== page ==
Dramatic growth

Print edition : November 18, 2005

The LG GSM handsets unit at Ranjangaon, Pune. -

With constantly evolving technology and a rapidly increasing customer base, the growth opportunities for the telecommunications sector in the State are endless.

AS one of India's major commercial centres, Maharashtra has a strong telecommunications sector. The number of cellular phone users in the Mumbai, Maharashtra and Goa circle is around 12 million, and it accounts for 19 per cent of the all-India base. The number of landlines is around 5 million.

The country's commercial capital, Mumbai, has around 7 million telephone lines, of which 4 million are cellular phones, says Kuldeep Goyal, Executive Director of Mahanagar Telephone Nigam Limited (MTNL), Mumbai. "The market is growing both in the cities and in the towns. There is scope to increase the number of cellular phone users in Mumbai by 4 million. Around 40,000 new mobile connections are added every month," Goyal said. MTNL plans to increase its cellular capacity by 20 lakhs in a year. Its WLL (Garuda) capacity will also be extended by four lakhs in a month.

The telecommunications market's reach is likely to spread dramatically in the coming years. The cellular phone industry has grown across India at around 92 per cent a year in the past six years and the trend will continue, says T.V. Ramachandran of the Cellular Operators Association of India. There were 62 million cellular subscribers in India as of August 2005, and 1.5 to 2 million new users are added every month. The Indian cellular network now covers 4,000 towns and cities and 60,000 villages. The total investment in the sector is Rs.50,000 crores and it contributes Rs.31,000 crores to the nation's gross domestic product every year, according to Ramachandran. Around 36 lakh jobs are generated by the industry. Teledensity has grown from 1.3 per cent in 2000 to 9.08 per cent in 2005. However, rural coverage still remains low at 1.74 per cent.

The Communication and Information Technology Ministry's target is to have 250 million telephone connections by December 2007, says K.G. Sharma, Chief General Manager of Bharat Sanchar Nigam Limited (BSNL) in Maharashtra. "BSNL and the private service providers will have a share of 125 million each. We have 45 million subscribers at present, of which seven million are in Maharashtra," said Sharma.

BSNL plans to cover villages with a population of over 5,000, besides tourist spots, pilgrim sites, railway routes and national highways. So far it has covered 1,200 of the 43,000 villages in the Maharashtra and Goa circle. New technology, such as Code Division Multiple Access (CDMA), makes it easier and cheaper for telecommunications to reach far-off rural areas, as there is no need to lay cables anymore. Just one CDMA unit can cater to an area within a 25 km radius.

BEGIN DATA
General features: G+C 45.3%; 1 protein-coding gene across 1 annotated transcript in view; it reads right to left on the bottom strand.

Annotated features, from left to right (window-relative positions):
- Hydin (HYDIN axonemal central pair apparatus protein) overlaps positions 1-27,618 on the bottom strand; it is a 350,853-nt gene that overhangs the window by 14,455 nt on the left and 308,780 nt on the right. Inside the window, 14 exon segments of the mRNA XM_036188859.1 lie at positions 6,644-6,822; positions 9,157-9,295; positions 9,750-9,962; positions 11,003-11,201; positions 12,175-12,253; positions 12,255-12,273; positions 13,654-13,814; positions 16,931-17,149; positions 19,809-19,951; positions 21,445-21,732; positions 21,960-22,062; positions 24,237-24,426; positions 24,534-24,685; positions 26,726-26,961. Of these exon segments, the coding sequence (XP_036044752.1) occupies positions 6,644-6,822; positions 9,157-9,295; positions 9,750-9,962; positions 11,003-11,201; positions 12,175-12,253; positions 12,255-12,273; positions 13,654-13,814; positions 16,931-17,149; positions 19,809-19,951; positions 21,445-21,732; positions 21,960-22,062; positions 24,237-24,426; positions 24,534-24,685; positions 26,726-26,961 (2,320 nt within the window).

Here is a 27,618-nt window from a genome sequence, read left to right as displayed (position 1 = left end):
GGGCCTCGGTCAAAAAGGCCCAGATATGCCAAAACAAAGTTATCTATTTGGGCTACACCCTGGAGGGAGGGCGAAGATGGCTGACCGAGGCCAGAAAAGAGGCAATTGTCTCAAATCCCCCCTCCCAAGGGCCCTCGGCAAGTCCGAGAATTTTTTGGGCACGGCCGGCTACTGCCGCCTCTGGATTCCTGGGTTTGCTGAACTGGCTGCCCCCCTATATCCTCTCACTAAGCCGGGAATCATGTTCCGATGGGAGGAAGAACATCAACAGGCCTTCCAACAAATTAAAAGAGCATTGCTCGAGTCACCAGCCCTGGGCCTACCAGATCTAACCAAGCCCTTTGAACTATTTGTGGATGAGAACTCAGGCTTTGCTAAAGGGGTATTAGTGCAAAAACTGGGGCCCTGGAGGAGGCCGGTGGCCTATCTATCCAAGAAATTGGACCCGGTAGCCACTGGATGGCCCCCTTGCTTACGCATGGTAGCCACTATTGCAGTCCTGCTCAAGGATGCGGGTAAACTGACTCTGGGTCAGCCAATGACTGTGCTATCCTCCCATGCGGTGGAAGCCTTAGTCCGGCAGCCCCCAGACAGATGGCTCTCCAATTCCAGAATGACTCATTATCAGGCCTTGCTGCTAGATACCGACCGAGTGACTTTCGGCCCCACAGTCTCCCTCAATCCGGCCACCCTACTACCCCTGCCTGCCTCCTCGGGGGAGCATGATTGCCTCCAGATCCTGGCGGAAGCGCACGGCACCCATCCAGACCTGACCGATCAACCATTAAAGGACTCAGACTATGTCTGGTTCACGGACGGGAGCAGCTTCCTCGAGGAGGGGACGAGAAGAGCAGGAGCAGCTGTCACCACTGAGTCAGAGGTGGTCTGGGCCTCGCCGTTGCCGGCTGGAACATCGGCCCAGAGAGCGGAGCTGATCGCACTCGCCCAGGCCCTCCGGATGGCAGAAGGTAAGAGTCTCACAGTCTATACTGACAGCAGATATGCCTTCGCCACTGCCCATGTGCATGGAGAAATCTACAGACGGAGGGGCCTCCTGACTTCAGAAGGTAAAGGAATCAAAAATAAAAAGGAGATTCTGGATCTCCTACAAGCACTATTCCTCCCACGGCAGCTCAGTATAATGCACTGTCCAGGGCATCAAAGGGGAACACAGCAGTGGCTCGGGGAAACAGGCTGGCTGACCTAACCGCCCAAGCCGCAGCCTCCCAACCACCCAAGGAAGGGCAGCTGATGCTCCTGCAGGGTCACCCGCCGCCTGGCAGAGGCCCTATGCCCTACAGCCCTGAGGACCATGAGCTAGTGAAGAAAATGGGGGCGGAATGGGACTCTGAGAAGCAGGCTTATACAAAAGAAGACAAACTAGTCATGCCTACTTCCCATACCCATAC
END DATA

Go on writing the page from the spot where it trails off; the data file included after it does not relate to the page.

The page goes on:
One of the major CDMA providers is Reliance Infocomm Limited, which sees non-metro circles and category `B' and `C' towns as the new areas of growth for wireless phone services. "All the district headquarters are covered by cell phones. Besides, around 400 towns have cellular coverage, which includes 85 per cent of taluk headquarters. Reliance Infocomm gives the unique advantage of giving Voice cum Data applications all across Maharashtra and Goa (more than 350 towns) on the handset so that customers can enjoy seamless data connectivity while on the move," said Athul Jhambh, Chief Executive Officer, Reliance Infocomm Ltd., Mumbai and Maharashtra and Goa.

The focus in the more saturated urban markets is on other services such as broadband, Wi-Fi (Wirefree Internet access), Wi-Max and value-added services to cell phones. "Mumbai has around 43,500 broadband connections and the number is increasing by 10,000 every month," said Goyal.

Wi-Fi is the new potential area of growth. Hot spots will be installed at public places for Internet access within 50 metres. Wi-Max technology is even more advanced than Wi-Fi, which allows access in a 5 to 10 km area. It will be a few years before it is introduced in India.

In cities, the focus in the cellular sector will be on value-added services and content such as information, entertainment, commerce, ringtones, downloads and so on. "At present, it constitutes 8 to 10 per cent of business and should grow to around 15 per cent in the coming years," said Goyal.

In the near future, a key growth driver will be data and value-added services, said Charles Antony, Managing Director, Tata Teleservices Maharashtra Limited. "As the market is becoming mature and data-focussed, the CDMA mobile business is going to grow rapidly. Till lately, cellular operators were fighting to retain their customer base on the basis of voice tariffs. Today, voice tariffs have reached rock bottom levels. As the market has matured, cellular operators are now looking at getting revenues from non-voice-based applications."

"We see market growth to be predominantly driven by the fixed wireless and prepaid cellular services," said Antony.

BSNL even sees opportunities for Maharashtra, given its industrial base and infrastructure, to manufacture switching, transmission and WLL equipment and WLL/cellular handsets. With technology constantly evolving, the opportunities for the telecommunications sector in Maharashtra are endless.

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